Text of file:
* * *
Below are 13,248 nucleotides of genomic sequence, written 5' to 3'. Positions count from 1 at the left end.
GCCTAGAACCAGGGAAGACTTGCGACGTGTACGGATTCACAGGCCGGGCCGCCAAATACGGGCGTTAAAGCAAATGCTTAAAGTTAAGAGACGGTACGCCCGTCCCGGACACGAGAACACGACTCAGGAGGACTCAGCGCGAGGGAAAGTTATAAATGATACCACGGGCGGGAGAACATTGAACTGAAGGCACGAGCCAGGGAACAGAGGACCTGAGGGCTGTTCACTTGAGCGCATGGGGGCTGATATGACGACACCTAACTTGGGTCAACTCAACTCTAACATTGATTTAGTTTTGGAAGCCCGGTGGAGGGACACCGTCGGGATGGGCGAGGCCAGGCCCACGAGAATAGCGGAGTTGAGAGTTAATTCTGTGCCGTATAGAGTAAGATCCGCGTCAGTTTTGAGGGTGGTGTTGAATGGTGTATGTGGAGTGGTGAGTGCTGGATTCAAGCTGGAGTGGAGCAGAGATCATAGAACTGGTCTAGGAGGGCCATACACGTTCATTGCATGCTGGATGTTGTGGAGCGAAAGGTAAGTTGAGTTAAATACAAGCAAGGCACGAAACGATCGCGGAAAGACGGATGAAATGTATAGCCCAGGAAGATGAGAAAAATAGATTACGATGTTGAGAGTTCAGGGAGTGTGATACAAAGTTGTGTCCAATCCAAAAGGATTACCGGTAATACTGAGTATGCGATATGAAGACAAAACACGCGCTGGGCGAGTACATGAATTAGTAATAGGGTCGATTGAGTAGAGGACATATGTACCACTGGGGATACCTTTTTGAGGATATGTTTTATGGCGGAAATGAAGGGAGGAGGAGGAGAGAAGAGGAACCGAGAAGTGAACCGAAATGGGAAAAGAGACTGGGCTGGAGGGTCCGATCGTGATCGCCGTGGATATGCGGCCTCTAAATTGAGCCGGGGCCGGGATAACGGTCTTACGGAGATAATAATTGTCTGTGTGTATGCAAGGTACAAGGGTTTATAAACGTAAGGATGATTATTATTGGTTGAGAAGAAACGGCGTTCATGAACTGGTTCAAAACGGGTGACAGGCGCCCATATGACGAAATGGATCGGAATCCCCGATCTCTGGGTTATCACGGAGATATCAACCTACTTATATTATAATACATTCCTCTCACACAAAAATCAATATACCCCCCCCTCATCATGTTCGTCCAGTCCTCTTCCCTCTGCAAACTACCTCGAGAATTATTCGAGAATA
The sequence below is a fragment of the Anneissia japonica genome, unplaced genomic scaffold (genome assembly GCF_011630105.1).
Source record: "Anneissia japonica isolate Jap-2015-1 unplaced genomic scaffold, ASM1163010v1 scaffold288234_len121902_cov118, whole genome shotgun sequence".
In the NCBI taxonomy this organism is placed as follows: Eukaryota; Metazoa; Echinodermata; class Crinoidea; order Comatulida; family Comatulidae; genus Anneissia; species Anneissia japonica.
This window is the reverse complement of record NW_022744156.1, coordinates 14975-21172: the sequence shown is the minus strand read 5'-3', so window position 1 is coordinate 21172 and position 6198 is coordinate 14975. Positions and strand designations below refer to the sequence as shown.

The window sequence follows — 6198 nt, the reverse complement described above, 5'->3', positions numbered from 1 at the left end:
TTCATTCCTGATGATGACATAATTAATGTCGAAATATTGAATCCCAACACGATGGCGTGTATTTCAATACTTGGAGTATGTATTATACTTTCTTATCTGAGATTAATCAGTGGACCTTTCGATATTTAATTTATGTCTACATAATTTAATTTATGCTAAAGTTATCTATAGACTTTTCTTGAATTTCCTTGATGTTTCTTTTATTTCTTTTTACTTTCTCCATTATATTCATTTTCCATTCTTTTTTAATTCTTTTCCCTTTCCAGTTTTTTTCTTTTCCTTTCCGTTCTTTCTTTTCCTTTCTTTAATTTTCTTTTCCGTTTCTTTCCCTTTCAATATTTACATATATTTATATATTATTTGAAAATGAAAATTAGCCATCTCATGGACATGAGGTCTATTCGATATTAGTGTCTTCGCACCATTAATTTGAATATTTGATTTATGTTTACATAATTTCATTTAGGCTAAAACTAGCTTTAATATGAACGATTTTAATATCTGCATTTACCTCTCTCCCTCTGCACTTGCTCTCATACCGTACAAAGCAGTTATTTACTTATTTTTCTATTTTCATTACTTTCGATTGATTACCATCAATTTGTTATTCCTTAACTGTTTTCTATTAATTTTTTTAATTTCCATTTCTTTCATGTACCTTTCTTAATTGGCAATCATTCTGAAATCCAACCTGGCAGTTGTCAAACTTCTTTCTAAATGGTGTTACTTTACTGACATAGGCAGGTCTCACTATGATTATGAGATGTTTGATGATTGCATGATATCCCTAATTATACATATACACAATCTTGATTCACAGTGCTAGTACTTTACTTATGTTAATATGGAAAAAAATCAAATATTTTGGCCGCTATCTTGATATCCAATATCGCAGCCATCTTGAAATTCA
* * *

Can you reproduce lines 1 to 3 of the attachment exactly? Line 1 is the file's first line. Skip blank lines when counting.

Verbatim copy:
Below are 13,248 nucleotides of genomic sequence, written 5' to 3'. Positions count from 1 at the left end.
GCCTAGAACCAGGGAAGACTTGCGACGTGTACGGATTCACAGGCCGGGCCGCCAAATACGGGCGTTAAAGCAAATGCTTAAAGTTAAGAGACGGTACGCCCGTCCCGGACACGAGAACACGACTCAGGAGGACTCAGCGCGAGGGAAAGTTATAAATGATACCACGGGCGGGAGAACATTGAACTGAAGGCACGAGCCAGGGAACAGAGGACCTGAGGGCTGTTCACTTGAGCGCATGGGGGCTGATATGACGACACCTAACTTGGGTCAACTCAACTCTAACATTGATTTAGTTTTGGAAGCCCGGTGGAGGGACACCGTCGGGATGGGCGAGGCCAGGCCCACGAGAATAGCGGAGTTGAGAGTTAATTCTGTGCCGTATAGAGTAAGATCCGCGTCAGTTTTGAGGGTGGTGTTGAATGGTGTATGTGGAGTGGTGAGTGCTGGATTCAAGCTGGAGTGGAGCAGAGATCATAGAACTGGTCTAGGAGGGCCATACACGTTCATTGCATGCTGGATGTTGTGGAGCGAAAGGTAAGTTGAGTTAAATACAAGCAAGGCACGAAACGATCGCGGAAAGACGGATGAAATGTATAGCCCAGGAAGATGAGAAAAATAGATTACGATGTTGAGAGTTCAGGGAGTGTGATACAAAGTTGTGTCCAATCCAAAAGGATTACCGGTAATACTGAGTATGCGATATGAAGACAAAACACGCGCTGGGCGAGTACATGAATTAGTAATAGGGTCGATTGAGTAGAGGACATATGTACCACTGGGGATACCTTTTTGAGGATATGTTTTATGGCGGAAATGAAGGGAGGAGGAGGAGAGAAGAGGAACCGAGAAGTGAACCGAAATGGGAAAAGAGACTGGGCTGGAGGGTCCGATCGTGATCGCCGTGGATATGCGGCCTCTAAATTGAGCCGGGGCCGGGATAACGGTCTTACGGAGATAATAATTGTCTGTGTGTATGCAAGGTACAAGGGTTTATAAACGTAAGGATGATTATTATTGGTTGAGAAGAAACGGCGTTCATGAACTGGTTCAAAACGGGTGACAGGCGCCCATATGACGAAATGGATCGGAATCCCCGATCTCTGGGTTATCACGGAGATATCAACCTACTTATATTATAATACATTCCTCTCACACAAAAATCAATATACCCCCCCCTCATCATGTTCGTCCAGTCCTCTTCCCTCTGCAAACTACCTCGAGAATTATTCGAGAATA
The sequence below is a fragment of the Anneissia japonica genome, unplaced genomic scaffold (genome assembly GCF_011630105.1).